• Run time: 1 hour

Story- telling

  • The Moth: a collection of real life stories told by people all over the world. Sometimes they are: funny, heartbreaking, inspiring, nostalgic, interesting, random, or heartwarming. These are simply incredible. They take you out of your own life — and give you access into other’s views and perspectives. Humanity at its finest!
    • Run time: 30-60 mins depending.
  • The Way I Heard It: Mike Rowe narrates a collection of short stories about famous people — or people you’ve never heard of yet have done something monumental in this world. The twist? You find out at the very END who he is talking about! I love the mystery of it. Often times, I find myself trying to guess the name of the person he is beautifully narrating.
    • Run time: 10 mins – yep! That’s it. Fun short stories.


  • Invisibilia: about the invisible forces that control human behavior – ideas, beliefs, assumptions and emotions. Each psychology lesson is sandwiched between two relevant true stories — most of which — never have anything to do with each other — yet paints pictures of the human behavior discussed. The first episode I listened to do was about a man who lived in a coma for 12 years — and was AWAKE during it. He eventually came out of it, and went on to live a full life. The invisible nature of triumph and willingness to survive was unbelievable .
    • Run time: 60 mins.
  • Every Little Thing: a show about the small stuff. I love how she finds the wonder in the small things. She is a great story teller but also fact finder. I put this under the psychology section because you learn something from each episode and it makes you look at the world differently.
    • Run time: 30 mins

These are my favorites among a whole slue of great content out there.

It’s become an escape for me. An educational escape. An escape from screens.  An escape from very day life.

I laugh. I cry. I enjoy.

I hope you enjoy all of these — and I’m also looking for more suggestions!!

With love,

Aunt Megs

When grief slaps you in the face, and tells you to pay attention

Dear Avery,

When I started seeing a therapist over a year ago (which I highly recommend for anyone), I told her of my experience with infertility and how it broke me. She listened for a few sessions, and then introduced the topic of “Grief”.

“Do you think perhaps you are going through stages of grief right now?”

Natively, I thought: isn’t grief about death? I haven’t lost anyone close to me. Surely this is not that…


She followed it, “Grief can be a death of dream, too.  Realization that what you planned in your mind did not happen. Death of an idea you had for your life.”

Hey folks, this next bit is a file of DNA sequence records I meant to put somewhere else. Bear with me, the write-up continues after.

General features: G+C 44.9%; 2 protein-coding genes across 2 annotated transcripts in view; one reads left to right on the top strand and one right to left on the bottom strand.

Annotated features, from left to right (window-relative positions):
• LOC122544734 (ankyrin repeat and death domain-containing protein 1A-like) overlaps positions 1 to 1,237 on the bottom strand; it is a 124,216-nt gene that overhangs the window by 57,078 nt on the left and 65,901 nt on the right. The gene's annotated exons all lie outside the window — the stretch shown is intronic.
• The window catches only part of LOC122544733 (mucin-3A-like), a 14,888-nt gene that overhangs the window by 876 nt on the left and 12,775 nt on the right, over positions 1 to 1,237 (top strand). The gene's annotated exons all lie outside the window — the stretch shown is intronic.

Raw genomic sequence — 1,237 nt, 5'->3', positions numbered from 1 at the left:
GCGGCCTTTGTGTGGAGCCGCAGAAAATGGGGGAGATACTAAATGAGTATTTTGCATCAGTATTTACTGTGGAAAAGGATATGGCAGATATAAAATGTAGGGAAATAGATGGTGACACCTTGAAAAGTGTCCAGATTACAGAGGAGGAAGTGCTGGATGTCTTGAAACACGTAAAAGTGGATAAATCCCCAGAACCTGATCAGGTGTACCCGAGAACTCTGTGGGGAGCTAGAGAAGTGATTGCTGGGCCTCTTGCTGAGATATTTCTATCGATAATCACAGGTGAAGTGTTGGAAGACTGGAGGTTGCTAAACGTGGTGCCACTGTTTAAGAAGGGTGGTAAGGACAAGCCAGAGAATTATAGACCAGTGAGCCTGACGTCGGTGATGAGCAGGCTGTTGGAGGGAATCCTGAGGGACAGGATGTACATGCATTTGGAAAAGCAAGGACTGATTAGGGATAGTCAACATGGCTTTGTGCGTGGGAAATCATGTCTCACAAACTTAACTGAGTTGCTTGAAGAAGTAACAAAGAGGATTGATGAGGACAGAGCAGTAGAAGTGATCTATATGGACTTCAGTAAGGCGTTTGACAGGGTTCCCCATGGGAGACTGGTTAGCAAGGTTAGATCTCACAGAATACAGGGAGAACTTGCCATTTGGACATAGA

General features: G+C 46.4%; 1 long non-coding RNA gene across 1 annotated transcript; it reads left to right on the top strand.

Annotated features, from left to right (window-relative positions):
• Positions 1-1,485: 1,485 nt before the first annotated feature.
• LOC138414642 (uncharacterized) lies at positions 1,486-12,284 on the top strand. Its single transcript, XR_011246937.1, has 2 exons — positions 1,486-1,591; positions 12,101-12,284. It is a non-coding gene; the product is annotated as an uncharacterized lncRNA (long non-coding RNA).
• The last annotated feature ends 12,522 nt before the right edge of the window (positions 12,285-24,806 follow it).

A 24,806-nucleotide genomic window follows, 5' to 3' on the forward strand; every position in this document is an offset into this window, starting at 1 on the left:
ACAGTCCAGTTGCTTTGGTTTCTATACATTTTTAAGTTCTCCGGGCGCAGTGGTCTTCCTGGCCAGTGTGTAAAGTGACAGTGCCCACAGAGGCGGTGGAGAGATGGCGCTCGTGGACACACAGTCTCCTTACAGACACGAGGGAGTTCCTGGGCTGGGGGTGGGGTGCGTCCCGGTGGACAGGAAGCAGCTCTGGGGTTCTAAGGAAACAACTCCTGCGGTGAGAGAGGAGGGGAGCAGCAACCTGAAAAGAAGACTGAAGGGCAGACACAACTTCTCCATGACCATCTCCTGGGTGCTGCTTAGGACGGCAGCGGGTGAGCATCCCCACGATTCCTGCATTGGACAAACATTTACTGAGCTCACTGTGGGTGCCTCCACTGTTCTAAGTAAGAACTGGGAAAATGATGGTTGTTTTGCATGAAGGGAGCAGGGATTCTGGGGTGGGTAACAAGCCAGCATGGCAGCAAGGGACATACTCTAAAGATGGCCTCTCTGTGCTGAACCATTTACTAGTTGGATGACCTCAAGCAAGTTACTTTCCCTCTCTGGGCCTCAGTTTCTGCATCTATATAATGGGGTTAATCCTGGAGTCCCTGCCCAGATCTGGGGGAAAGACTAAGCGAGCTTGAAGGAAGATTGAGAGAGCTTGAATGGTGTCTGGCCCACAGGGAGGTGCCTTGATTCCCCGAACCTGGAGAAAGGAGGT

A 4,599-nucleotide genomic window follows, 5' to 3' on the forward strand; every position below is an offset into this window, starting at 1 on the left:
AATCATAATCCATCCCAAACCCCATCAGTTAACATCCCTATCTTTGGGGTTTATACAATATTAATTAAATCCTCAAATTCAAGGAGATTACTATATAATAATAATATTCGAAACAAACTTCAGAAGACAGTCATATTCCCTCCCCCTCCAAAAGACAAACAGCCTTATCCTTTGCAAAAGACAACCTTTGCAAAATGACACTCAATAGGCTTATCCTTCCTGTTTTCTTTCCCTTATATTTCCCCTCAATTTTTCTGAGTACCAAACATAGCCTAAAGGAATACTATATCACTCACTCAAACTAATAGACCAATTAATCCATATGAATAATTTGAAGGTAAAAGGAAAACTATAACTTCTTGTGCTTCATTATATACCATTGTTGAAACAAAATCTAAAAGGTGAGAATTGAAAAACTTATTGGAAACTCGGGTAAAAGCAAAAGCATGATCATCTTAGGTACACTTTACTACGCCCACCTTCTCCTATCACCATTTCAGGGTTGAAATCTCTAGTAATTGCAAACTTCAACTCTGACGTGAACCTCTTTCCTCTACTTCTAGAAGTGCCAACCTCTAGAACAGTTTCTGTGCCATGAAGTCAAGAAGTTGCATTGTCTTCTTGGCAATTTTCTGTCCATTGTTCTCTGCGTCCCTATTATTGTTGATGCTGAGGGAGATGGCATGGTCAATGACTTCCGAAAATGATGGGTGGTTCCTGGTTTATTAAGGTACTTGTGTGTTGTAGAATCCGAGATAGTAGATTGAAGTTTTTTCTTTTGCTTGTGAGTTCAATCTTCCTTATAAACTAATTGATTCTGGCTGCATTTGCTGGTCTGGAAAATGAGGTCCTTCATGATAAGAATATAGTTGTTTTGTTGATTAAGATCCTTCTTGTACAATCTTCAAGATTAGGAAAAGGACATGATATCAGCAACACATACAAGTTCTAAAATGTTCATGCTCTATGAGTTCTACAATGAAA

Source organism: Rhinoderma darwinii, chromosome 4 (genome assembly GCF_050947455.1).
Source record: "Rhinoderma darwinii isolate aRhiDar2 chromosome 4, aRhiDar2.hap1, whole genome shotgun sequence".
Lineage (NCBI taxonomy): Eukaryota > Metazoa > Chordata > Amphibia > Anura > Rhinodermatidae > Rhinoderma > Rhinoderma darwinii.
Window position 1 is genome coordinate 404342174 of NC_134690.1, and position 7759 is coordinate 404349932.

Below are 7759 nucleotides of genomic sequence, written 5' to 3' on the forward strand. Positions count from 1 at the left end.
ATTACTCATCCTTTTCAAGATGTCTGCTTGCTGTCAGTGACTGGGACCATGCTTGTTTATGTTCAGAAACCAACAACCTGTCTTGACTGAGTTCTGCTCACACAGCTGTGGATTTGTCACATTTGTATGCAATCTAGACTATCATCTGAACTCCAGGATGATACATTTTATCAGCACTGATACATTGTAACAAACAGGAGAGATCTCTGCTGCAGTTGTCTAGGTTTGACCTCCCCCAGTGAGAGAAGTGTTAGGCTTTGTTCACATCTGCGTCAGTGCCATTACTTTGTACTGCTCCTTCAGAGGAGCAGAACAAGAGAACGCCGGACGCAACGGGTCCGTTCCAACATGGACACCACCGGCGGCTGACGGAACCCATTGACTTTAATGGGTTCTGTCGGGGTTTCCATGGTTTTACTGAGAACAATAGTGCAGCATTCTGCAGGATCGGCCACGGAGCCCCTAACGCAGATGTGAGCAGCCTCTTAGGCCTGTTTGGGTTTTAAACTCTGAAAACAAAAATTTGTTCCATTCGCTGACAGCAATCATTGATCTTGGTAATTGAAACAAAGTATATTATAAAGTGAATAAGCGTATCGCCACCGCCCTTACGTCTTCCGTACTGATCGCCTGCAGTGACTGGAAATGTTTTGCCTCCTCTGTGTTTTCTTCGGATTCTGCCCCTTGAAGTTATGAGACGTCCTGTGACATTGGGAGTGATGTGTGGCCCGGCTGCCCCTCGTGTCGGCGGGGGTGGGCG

Honestly, I could not fully comprehend this for months. It didn’t commute in my head. We worked through it over time.

The five stages, denial, anger, bargaining, depression and acceptance are a part of the framework that makes up our learning to live with what we’ve lost. They are tools to help us frame and identify what we may be feeling. But they are not stops on some linear timeline in grief.

Denial? Yep >> This wasn’t happening to me. Can’t possibly happen to me…

Anger? Lots of it. Anger with God (how you could not let this happen for me?), anger that my life wasn’t going to plan.

Bargaining? Ahh, not so much. But grief doesn’t fit in a box. You won’t fit everything in there.

Depression? This is a heavy word, and I probably told myself I wasn’t battling depression. But that is another form of denial. So I’d like to claim spurts of depression.

Acceptance? This comes in waves. There were periods of time where I accepted that I may not be a mother, or this just wasn’t the right time.

OK, so what now? I am going through grief of my own. I started recently reading books, listening to podcasts, taking time to sit with my self in my grief — and look at it in the face, talking to others about THEIR grief. All of it. I was running away from it so long, until it slapped me in the face and told me to pay attention. Feel the sadness. Feel the gratitude. Feel the acceptance of moving on. FEEL THE GRIEF.

Here are the things I’ve learned, and if YOU are feeling grief or a loved one is grieving, here is what I know:

  1. Ask people “How are you doing, TODAY?” not “how are you”? Everyday is different. Treat it as such.
  2. Let the grief come, when it comes.
  3. You can’t put grief in a box (ha! I already said that. But it’s true. Grief does not look the same for everyone)
  4. Sometimes Option A is not available, so kick the shit out of Option B. (Thank you, Sheryl Sandberg for this life lesson)
  5. Post – Traumatic – Growth: happens after trauma, we grow to become more joyful, more appreciative.
  6. We must believe that Option B exists. And in order to move through your grief, go with Option B.

So Avery, know that you will encounter grief of some form in your life. I’ve learned that it comes in different sizes due to different traumas, but none-the-less, it will come.

A wise professor told me, “It’s OK to cry. It’s OK to be sad. It’s OK to give yourself the time to sit in the corner and wallow. But after that, you have to pick yourself up and move on.”

Grief is apart of life, and after it comes such gratitude and beauty once the clouds part if you allow yourself to see it.

I may not see or feel the beauty everyday, but everyday I try.

And that’s where I’m at today. Tomorrow — we shall see! And there is such beauty in that.

With love,

Aunt Megs